Yes, Wedge was the reason that Jaso did not play much early. Wedge has a great fondness for Miguel Olivo, so much so that sometimes he actually DH’d him, a fairly indefensible move given that Olivo ended up with an OPS somewhere in the high .500s. If Jaso hadn’t gotten hot in a pinch hit and occasional start role, he’d still be sitting on the bench (figuratively–they wouldn’t have made him stay in Seattle to sit on the bench after the season was over. At least I hope not.)
November 5, 2012 at 10:01 pm
@Scott: Yes, Jaso also road the pine for a good percentage of the beginning of the season. Funny that the Mariners started being OK when those two started to get to play regularly, rather than guys with “veteran grit”. Wedge’s roster decisions, particularly as he seems to take a lot of stock in what a player does in Spring Training and how much “veteran grit” they have, has made me anti-Wedge, and I’m rarely anti-manager, just because I usually like to give them the benefit of the doubt, as they have far more information available than we do on players and day to day stuff like bumps and bruises and the like.
Can’t wait until Wedge gets fired (obviously he will at some point, as pretty much all coaches / managers / GMs do).
David G says:
November 5, 2012 at 10:22 pm
Who’s going to give him more money and give him a better city to live in?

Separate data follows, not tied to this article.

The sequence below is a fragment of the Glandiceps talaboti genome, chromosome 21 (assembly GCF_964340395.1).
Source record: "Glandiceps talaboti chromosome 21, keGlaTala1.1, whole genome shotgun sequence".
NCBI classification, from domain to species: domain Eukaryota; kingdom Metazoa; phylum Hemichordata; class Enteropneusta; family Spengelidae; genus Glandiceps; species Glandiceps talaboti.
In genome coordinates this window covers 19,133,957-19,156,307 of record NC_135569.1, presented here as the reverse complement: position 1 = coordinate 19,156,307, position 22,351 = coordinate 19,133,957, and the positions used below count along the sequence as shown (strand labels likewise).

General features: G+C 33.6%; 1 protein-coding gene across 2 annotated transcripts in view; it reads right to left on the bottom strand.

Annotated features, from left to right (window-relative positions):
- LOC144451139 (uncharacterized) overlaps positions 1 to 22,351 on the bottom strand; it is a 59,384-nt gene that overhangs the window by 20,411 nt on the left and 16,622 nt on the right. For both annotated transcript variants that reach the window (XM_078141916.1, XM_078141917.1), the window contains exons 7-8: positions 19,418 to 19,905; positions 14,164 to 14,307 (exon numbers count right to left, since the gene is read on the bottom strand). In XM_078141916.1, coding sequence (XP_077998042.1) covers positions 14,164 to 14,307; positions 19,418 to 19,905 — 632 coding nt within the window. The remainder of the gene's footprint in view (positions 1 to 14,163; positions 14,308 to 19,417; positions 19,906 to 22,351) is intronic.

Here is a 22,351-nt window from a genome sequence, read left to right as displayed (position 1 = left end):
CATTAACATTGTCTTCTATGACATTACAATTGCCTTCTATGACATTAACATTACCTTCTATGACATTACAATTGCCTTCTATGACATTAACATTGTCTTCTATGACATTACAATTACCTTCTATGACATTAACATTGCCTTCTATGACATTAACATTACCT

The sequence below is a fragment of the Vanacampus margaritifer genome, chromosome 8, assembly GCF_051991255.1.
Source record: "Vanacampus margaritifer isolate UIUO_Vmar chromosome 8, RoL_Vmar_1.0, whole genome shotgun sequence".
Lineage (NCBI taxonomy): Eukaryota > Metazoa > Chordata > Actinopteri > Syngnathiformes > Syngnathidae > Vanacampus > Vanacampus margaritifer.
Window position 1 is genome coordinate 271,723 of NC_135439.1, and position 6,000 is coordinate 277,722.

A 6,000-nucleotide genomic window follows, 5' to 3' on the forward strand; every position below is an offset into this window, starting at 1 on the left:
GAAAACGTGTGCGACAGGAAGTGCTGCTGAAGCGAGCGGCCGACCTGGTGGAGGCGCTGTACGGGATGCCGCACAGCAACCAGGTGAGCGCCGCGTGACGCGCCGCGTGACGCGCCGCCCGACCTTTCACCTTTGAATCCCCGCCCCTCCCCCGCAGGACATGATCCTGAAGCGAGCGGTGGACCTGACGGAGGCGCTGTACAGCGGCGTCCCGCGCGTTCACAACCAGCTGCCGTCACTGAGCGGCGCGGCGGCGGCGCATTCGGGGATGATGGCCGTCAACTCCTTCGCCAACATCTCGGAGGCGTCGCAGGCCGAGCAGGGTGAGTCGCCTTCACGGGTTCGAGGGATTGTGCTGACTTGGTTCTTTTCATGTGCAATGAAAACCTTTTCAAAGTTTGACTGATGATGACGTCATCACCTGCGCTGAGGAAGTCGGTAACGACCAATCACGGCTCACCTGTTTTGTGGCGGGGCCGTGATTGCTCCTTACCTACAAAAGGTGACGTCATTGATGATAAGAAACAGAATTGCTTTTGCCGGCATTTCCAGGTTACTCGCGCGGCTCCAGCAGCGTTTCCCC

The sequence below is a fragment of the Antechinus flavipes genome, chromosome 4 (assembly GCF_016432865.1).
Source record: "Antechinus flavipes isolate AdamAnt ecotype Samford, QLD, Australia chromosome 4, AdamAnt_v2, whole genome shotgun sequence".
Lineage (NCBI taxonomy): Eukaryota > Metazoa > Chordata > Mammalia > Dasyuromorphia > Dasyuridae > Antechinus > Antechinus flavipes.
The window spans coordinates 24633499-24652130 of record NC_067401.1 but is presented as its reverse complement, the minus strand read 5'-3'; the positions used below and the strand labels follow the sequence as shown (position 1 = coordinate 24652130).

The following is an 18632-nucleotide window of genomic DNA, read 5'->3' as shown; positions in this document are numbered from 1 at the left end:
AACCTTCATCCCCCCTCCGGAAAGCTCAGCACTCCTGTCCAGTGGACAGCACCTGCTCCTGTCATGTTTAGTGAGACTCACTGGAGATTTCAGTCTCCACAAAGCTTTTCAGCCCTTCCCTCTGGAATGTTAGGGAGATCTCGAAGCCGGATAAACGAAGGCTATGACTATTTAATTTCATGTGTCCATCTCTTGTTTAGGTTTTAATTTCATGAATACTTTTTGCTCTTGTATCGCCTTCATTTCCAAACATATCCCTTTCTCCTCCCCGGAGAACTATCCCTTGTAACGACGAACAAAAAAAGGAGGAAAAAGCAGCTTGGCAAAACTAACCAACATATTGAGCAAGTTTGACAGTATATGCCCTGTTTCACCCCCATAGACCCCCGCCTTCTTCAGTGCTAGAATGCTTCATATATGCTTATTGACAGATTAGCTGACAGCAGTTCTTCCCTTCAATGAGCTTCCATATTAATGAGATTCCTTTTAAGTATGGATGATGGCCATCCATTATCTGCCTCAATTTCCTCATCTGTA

November 5, 2012 at 10:30 pm
“This is where we really get into something you didn’t know, because this is something I didn’t know before I went to the numbers.”
You should read Seattle Sports Insider more. Jemanji called it in January.
Jeff Sullivan says:
November 5, 2012 at 11:28 pm
He called the highest groundball rate among starting pitchers in baseball?
November 6, 2012 at 12:12 am
Kind of. He called an extremely high ground ball rate. Talking about Iwakuma’s split (or, as it’s called in Japan, the shuuto):
“ML hitters will make contact with this pitch, usually, but they will two-bounce them to third base. Check Fangraphs’ data on the shuuto. 325 shuutos in 2010, of which 53 were groundballs, and only 14 fly balls. You tell me. How do you hit this pitch in the air?”
That article. Dude’s pretty perceptive.
November 6, 2012 at 1:12 am
Iwakuma started the season with a pretty bad condition that a lot of players just breaking into the big leagues never recover from: Retarded Manager.
Pirates Hurdles says:
November 6, 2012 at 9:45 am
I thought they did away with that May 15th rule a few years ago. No?
November 6, 2012 at 10:59 am
TWO entirely unnecessary paragraphs to start the article this time! You’re really stepping up your game, Jeff ;)
November 6, 2012 at 11:51 am
Yet another reason Fangraphs needs an editor.
marc w says:
November 6, 2012 at 1:02 pm
To 13 of 2
That article says it’s the two-seamer/shuuto that would generate a ton of ground balls. He can’t be talking about the split, because the article also notes a forkball, and it’s clear from the pitch fx chart there which one is which.
As it happens, Iwakuma does have a 2-seamer, and it generated some GBs, as most 2-seamers do. But he’s clearly not talking about the split, which is slower and has more sink.
Jeff Sullivan says:
November 6, 2012 at 2:23 pm
Articles need introductions. Jesus.
kiss my GO NATS says:
November 6, 2012 at 4:03 pm
Anyone with more Sunshine!
November 6, 2012 at 4:44 pm
I liked the intro. rock on, jeff.
November 6, 2012 at 6:31 pm
Here he talks abut the splitter
“Q. So who are Iwakuma’s comparables?
A. He is in the Mussina / Cone family, but red-shifted towards ground balls. None of these other guys throw a GB-happy Shuuto. Also, Iwakuma’s splitter induces a bizarro GB ratio, and even the FB gets topped. Iwakuma’s GB ratio is over 2:1.”
November 6, 2012 at 7:52 pm
Jeff saves his volcano A game material for Lookout Landing.